Cultural Competency: How Advisors Can Gain
Cultural competency, once just a buzzword in the financial planning industry, is now considered a best practice among advisors who live and work in diverse communities.
Indeed, as the racial make-up of America shifts, financial advisors can no longer afford to focus on investment returns alone. To connect with a multicultural clientele and build their book of business, advisors must become versed in how the customs and ideals of various ethnic groups potentially color their relationship with money. They must also cultivate communication skills that invite dialogue about their clients’ life experience.
“If you just talk about numbers, you’re not going to get to know the person, their family, culture or community,” said Diane Manuel, an African American advisor with Urban Wealth Management in a suburb of Los Angeles, California, a firm which caters to a diverse clientele. “When you get to know their story and what matters to them, that really allows you to be the best advisor possible.”
One’s values surrounding money, she said, are often a complex byproduct of their family upbringing, age, ethnic background, race, gender and sexual identity/orientation.
Some, for example, may not feel comfortable investing in the stock market, said Manuel, particularly immigrants from largely cash-based countries. “One of my clients told me their parents came over from Cuba carrying gold in their sock and that’s all they had, so the concept of investing in the stock market is completely foreign to them,” said Manuel. “It’s not tangible.”
Others, including older generations and certain Asian cultures, do not like to discuss life insurance or estate planning tools, believing it may bring about bad luck.
Similarly, advisors who work with African American clients should be aware that religious conviction may be a dominant factor in their financial decision-making, said Crystal Alford-Cooper, owner of Davita Financial Planning in Savage, Maryland and president of the Association of African American Financial Advisors. “Our culture tends to be very faith-based, so you might meet with a client who is experiencing financial challenges, but because of their faith and culture they tithe (give 10 percent of their income) to their church before they pay their rent or mortgage,” she said. “If your first comment is that they should donate less to the church, you’ve lost them.”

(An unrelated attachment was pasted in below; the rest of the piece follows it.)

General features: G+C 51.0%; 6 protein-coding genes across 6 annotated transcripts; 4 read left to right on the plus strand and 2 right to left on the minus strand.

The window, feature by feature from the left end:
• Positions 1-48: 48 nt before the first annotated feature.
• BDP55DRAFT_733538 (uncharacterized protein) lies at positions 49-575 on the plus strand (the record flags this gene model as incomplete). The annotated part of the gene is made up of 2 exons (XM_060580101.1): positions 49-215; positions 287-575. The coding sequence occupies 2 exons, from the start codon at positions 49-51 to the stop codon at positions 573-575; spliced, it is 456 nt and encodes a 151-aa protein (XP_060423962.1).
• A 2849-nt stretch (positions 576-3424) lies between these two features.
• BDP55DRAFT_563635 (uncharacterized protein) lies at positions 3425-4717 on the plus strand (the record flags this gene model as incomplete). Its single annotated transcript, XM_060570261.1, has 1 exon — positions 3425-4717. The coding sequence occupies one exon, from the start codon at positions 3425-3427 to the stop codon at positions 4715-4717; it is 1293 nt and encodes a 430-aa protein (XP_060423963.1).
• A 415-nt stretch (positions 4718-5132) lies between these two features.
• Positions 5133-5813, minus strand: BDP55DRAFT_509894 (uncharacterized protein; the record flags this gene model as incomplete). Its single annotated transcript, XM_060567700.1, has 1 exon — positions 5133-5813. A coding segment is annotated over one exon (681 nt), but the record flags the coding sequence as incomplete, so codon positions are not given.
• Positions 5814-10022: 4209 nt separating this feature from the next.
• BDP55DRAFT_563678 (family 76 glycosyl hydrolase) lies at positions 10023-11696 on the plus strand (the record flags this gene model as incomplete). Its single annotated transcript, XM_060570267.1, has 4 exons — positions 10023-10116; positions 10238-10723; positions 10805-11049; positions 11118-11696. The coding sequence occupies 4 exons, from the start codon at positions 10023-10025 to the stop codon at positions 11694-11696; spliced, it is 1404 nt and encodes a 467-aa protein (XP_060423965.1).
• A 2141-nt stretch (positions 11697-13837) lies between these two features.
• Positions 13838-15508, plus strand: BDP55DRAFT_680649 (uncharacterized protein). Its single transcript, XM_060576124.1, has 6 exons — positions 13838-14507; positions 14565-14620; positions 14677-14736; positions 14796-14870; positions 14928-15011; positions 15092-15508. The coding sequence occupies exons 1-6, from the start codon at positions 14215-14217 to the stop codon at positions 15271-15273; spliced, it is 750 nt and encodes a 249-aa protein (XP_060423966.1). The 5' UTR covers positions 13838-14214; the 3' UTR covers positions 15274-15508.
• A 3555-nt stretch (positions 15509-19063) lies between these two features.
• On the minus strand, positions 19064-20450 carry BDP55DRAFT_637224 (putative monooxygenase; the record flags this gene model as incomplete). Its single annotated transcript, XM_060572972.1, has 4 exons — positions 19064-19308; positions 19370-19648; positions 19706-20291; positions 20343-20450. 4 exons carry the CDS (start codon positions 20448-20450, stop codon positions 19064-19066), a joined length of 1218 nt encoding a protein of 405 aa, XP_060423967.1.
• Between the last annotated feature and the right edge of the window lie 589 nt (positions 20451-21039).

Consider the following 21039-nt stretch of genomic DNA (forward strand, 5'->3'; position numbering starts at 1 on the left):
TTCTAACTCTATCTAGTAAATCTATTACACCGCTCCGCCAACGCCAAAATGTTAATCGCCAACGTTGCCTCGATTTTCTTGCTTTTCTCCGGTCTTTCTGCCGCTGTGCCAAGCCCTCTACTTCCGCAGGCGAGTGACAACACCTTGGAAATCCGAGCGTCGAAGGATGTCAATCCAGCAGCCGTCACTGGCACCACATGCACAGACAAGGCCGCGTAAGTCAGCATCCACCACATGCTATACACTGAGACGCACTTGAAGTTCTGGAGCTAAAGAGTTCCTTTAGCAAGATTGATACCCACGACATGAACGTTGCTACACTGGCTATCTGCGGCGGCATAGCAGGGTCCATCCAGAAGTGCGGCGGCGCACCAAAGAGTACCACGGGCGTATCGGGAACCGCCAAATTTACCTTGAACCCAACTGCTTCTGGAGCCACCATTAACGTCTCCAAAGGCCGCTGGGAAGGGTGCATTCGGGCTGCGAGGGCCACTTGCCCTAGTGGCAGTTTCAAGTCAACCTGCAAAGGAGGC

Indeed, the role of the advisor is not to judge or dictate, but offer solutions to help clients meet their stated goals. “To the couple who is willing to sacrifice their own retirement to fund their children’s education, you show them what the possibilities are, how their decisions will potentially impact their future and offer a few alternatives,” said Alford-Cooper, noting well-intentioned parents sometimes forget their kids can apply for low-interest loans and potentially secure grants and scholarships. “Our job is to lay everything out in front of them, but ultimately the decision for how they spend their money is theirs.”
A Predominantly Caucasian, Male Industry
The need for cultural competency is significant in the financial advisory industry, said Alford-Cooper, which is overwhelmingly dominated by Caucasian males.
More than 79 percent of the 434,000 financial advisors in the U.S. are Caucasian, according to independent research from Investment News, using U.S. Census data. The study also found that the financial advisory industry includes fewer minority professionals than any other financial service industry, including financial analysts, accounting, and tax preparation.1
The tide, however, may be changing, according to Investment News, which found FAs under age 55 are more racially diverse than those age 55 and older. And, a plurality of those surveyed in 2016 say they openly encourage change. Nearly 42 percent, for example, agreed that the lack of diversity is a problem for the industry.
At present, the FA demographic does not reflect the population at large, a divide that may become more pronounced in the years ahead.